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Otto Warmbier's Death Could Make Peace Talks With North Korea Much Harder


After President Trump took office, he declared that North Korea would be his biggest global challenge. Otto Warmbier’s death this past week only worsened an already complex and unpredictable situation.

Warmbier, who was just 22 years old, died Monday after returning home in a coma from North Korea, where he had been imprisoned for supposedly stealing a poster from his hotel in January 2016. According to neurologists, the young man likely had no chance of recovering from the brain damage he suffered while he was held captive.

In a statement, President Trump said Warmbier’s death only strengthened his resolve "to prevent such tragedies from befalling innocent people at the hands of regimes that do not respect the rule of law or basic human decency.”

Trump’s administration was also quick to point out that North Korea had a heavy hand in killing Warmbier. "The United States once again condemns the brutality of the North Korean regime as we mourn its latest victim," the statement read.

This isn’t even close to the end of tensions with Kim Jong-Un. North Korea still has three American prisoners. And a nuclear program.

“I believe [Warmbier’s death] is going to set back any serious discussion about a diplomatic dialogue until this is cleared up,” Bill Richardson, the former governor of New Mexico and an expert on North Korea, told The New York Times. “I think the first objective has to be to get the three other Americans out, and get a full explanation of what happened to Otto Warmbier.”

Cheng Xiaohe, a Chinese professor of international relations who also spoke to The Times, added that Warmbier’s death could set “hard-liners” in Trump’s administration starkly against any peace negotiations with North Korea. “I believe the U.S. will not let the issue slip away quietly and will take retaliatory actions soon if North Korea fails to make a conciliatory move regarding the detainees,” Xiaohe said.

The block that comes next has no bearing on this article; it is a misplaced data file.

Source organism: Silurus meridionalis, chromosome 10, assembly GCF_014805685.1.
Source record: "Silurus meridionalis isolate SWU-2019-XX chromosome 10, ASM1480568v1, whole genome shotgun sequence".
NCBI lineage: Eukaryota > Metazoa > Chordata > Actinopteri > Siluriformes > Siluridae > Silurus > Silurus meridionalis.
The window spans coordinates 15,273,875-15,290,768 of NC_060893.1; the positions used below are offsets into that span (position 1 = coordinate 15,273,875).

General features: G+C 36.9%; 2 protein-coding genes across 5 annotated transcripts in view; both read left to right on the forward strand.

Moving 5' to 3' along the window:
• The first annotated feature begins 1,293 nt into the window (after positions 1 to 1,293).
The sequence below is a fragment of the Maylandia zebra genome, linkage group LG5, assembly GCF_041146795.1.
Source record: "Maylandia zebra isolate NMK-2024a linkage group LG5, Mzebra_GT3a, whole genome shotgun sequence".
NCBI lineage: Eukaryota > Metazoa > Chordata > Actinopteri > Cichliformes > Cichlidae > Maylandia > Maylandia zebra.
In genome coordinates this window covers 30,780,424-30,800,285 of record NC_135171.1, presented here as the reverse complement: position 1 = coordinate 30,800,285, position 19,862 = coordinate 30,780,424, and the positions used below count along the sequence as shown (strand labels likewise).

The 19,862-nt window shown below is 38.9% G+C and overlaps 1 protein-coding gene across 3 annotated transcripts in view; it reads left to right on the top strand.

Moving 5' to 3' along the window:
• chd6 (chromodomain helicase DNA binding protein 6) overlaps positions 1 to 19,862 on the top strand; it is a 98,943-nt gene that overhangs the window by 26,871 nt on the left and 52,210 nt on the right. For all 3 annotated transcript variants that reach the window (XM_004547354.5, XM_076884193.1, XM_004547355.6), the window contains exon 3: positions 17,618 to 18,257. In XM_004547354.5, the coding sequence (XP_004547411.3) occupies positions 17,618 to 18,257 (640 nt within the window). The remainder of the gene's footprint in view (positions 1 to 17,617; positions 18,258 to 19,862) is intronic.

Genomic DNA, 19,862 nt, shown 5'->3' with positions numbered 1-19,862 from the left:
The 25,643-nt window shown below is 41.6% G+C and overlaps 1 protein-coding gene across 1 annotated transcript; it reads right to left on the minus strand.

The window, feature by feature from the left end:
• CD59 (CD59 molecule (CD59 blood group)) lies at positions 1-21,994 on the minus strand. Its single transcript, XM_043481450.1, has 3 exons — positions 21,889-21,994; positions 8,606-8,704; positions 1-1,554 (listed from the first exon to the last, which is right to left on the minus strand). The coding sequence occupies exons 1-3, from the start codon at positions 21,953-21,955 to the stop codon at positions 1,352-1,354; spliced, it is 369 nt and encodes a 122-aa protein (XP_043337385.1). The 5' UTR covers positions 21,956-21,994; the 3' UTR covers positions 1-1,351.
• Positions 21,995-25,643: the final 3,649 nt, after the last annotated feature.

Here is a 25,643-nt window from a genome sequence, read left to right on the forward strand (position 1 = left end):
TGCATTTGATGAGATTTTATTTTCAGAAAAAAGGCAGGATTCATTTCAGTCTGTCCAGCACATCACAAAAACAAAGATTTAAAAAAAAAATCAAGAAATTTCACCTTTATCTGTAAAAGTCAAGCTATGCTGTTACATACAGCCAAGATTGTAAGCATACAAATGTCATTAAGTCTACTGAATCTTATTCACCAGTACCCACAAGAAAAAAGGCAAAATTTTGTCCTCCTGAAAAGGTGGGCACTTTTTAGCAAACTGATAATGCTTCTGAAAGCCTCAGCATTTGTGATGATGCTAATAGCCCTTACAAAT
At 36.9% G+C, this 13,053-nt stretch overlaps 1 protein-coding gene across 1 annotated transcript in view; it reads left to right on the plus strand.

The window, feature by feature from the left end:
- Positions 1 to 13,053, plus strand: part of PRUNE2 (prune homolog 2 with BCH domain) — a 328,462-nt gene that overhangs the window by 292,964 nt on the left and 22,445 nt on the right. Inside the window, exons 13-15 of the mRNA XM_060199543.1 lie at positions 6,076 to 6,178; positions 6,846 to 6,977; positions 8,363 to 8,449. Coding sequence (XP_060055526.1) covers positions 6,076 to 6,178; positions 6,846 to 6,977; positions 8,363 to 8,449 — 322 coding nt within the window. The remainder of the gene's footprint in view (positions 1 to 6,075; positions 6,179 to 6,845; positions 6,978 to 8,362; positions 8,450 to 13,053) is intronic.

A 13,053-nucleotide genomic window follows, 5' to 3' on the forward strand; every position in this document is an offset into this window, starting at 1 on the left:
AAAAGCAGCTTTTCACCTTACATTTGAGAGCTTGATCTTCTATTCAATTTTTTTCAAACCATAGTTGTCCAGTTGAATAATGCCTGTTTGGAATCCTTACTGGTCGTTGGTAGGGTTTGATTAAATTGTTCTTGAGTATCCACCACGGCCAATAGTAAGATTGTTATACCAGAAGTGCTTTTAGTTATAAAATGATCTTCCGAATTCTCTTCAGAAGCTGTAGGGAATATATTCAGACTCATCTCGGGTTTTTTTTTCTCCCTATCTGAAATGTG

Even if North Korea somehow decided tomorrow to set free its American detainees, there would still be the immense problem of North Korea’s nuclear testing.

According to CNN, North Korea has already tested out a number of missiles this year, along with engines that could be used to make their weapons reach distant targets.

The Trump administration has called on China, a North Korean ally, to do more to stifle North Korean nuclear aspirations. The Times reports that Chinese and American officials are due to meet this week, but a plan on North Korea might not be likely. Although China called Warmbier’s death a “tragedy,” it did not denounce North Korea’s treatment of him.

South Korean President Moon Jae-in is also set to meet with Trump this month to discuss North Korean relations. Moon is expected to push for the U.S. to talk with Kim Jong-Un. However, Warmbier’s death is likely too fresh in the minds of Americans for peaceful talks with North Korea—especially if they don’t release the rest of their American hostages.

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